Economists are looking for a total increase of 196,000 nonfarm payrolls and an unchanged unemployment rate of 7 percent when the government releases the December employment report Friday, according to Reuters. That compares with 203,000 nonfarm payrolls last month.
"Jobless claims is a leading indicator, whereas the jobs report is a lagging one, so I want to see claims continue to move lower. The ADP report signaled what might be an above-consensus release coming out of BLS Friday," said Mark Luschini, chief market strategist at Janney Montgomery.
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The ADP private sector jobs data, released Wednesday, encouraged some economists to boost their expectations for the December jobs report. Citigroup economists raised their forecast to 165,000 from 125,000, and Deutsche Bank economists, on the high end, went to 250,000 from 200,000 .
Rupkey expects 190,000 and did not raise his forecast.
He also said that the Fed minutes, released Wednesday, did nothing to illuminate whether Fed officials will change their target of 6.5 percent unemployment before raising short-term rates. Economists say the rate could move toward that target more quickly than the Fed might expect.
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The Fed also did not clarify the speed at which it would wind down bond purchases, as some had traders had hoped. The result is that the markets will continue to fixate on economic reports and handicap how the central bank might interpret them.
"We're very much data-dependent," Rupkey said. "That's the message, and still the jobs report is front and center. Unfortunately, ADP may have done us a disservice by winding everyone up. ... They're setting our expectations too high."
At its last meeting, the Fed decided to trim its $85 billion monthly bond-buying by $10 billion this month, and it is expected to maintain that pace at subsequent meetings until the purchases end altogether.
Meanwhile, some economists say the employment data show signs of turning, and that could have a bearing on the Fed's timing.While the nonfarm payrolls reports have been at a consistent level in recent months, revisions have shown an improved picture.
"It's the trend in employment that matters, and the trends have been good," said Mesirow Financial Chief Economist Diane Swonk. "What matters to me is not the number but also that the revisions have been good. In an economy you tend to miss stuff overtime. You miss turning points. These numbers aren't very good at picking up turning points. They only catch it in the revisions."
A turning point in the summer that was masked by the impact of the government shutdown in October, Swonk said. She had been looking for 200,000 nonfarm payrolls and was not revising her forecast after the ADP number.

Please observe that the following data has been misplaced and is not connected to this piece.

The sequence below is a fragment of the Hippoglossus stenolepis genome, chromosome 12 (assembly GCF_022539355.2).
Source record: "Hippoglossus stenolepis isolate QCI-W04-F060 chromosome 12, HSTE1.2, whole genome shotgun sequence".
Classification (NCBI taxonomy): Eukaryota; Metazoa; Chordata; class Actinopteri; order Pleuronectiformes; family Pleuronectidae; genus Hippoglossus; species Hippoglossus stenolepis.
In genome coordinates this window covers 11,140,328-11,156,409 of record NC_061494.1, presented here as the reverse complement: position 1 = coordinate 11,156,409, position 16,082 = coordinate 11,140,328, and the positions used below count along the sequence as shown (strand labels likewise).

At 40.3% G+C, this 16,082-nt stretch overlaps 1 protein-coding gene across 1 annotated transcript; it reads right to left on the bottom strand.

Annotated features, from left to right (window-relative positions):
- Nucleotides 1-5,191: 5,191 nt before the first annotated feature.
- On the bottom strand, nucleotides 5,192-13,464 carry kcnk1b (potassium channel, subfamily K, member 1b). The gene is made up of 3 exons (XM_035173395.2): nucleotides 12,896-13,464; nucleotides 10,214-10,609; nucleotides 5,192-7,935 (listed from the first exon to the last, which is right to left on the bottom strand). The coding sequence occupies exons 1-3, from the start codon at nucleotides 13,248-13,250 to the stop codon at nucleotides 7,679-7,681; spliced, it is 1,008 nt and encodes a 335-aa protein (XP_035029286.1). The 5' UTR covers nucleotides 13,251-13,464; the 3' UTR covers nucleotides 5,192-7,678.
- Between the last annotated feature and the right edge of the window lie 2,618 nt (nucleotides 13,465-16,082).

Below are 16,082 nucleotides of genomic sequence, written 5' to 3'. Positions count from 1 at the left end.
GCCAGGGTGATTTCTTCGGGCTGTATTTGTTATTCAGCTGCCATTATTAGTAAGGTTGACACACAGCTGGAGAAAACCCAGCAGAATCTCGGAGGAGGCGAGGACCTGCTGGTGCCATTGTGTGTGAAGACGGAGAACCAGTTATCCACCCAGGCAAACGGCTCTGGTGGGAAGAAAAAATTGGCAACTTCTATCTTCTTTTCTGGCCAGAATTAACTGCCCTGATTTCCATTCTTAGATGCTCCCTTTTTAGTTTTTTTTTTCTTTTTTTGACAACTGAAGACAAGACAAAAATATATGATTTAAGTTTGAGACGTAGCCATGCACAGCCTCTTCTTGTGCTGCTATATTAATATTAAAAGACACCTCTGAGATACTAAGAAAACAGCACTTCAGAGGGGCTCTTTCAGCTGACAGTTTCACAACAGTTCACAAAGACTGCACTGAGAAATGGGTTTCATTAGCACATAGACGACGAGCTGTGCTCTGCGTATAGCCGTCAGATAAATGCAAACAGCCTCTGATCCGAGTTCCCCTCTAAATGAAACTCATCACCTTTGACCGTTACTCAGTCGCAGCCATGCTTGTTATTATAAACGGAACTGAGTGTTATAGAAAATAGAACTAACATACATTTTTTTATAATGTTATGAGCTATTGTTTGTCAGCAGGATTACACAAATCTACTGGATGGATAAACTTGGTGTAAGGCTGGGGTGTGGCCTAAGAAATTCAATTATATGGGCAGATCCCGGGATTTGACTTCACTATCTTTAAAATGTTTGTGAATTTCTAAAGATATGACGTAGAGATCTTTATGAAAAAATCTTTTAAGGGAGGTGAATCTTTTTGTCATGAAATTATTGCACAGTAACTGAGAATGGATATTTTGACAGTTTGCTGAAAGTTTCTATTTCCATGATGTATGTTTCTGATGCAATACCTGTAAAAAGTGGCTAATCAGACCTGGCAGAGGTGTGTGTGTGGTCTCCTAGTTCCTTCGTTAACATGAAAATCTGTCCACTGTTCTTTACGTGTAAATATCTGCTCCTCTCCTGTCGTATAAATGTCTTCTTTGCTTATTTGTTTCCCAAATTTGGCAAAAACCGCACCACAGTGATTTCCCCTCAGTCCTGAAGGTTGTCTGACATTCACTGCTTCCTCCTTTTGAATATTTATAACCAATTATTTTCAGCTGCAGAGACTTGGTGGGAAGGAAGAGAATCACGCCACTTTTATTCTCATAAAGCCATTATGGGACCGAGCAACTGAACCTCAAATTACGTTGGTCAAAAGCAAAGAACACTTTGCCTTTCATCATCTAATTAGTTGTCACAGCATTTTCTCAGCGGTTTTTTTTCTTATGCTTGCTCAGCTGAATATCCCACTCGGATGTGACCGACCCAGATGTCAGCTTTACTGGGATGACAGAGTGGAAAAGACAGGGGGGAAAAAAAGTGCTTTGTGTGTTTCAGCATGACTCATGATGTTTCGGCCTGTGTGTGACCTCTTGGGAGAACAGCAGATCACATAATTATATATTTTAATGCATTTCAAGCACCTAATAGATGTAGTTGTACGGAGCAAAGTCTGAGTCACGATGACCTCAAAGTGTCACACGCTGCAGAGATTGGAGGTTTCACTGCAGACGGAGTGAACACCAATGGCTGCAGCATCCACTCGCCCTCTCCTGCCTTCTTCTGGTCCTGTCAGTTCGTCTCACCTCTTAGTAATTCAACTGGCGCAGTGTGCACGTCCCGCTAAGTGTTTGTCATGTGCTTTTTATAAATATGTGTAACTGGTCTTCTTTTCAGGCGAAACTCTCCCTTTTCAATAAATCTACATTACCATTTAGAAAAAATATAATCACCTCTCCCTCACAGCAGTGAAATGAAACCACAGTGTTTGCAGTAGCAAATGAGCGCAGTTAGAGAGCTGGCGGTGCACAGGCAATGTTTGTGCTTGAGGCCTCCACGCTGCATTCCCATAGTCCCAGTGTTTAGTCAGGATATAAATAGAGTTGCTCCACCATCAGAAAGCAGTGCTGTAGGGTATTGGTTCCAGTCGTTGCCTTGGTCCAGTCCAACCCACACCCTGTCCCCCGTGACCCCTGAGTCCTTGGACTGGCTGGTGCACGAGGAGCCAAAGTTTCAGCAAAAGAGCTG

"I think we're going to have a good composition again," she said. "I think we're going to have some manufacturing gains. The ISM did surprise on the upside."
As for the Fed, it may be prodded by an improving economy.
"How fast they ultimately taper will be data-dependent, and if we keep getting these upside surprises it could be faster than people think," Swonk said, addiing that she expects the Fed to wind down its bond-buying by August.
Swonk said second-half 2013 could show the best back to back quarterly growth since 2005.
Besides claims, Challenger layoff data is released Thursday.There are also meetings of the Bank of England and the European Central Bank,which is not expected to take action.
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Chain stores are expected to announce monthly sales data, while will be watched closely as retailers discuss the impact of December holiday sales. Thomson Reuters said the chain stores it monitors are expected to show a 2.7 percent increase.
There is a 1 p,.m. auction of $13 billion in 30-year bonds.
Earnings are expected from Family Dollar, Acuity Brands and Supervalu ahead of the bell, and Chevron reports interim results after the bell. Alcoa is also releasing earnings then.
Stocks had another choppy day, with the Dow down 68 at 16,462, and the S&P 500 off less than a point at 1,837. The Nasdaq was positive, rising 12 to 4,165.
The S&P is now off a bit more than half a percent since the New Year started.
Carter Worth, chief technician at Oppenheimer Asset Management, said a weak start to the month increases the odds that January will be negative from 30 percent to 60 percent. Wall Street follows the old adage "so goes January, so goes the year," and a negative month would be a concern even though many analysts expected the market to pull back after last year's 30 percent gain.
—By CNBC's Patti Domm. Follow here on Twitter @pattidomm.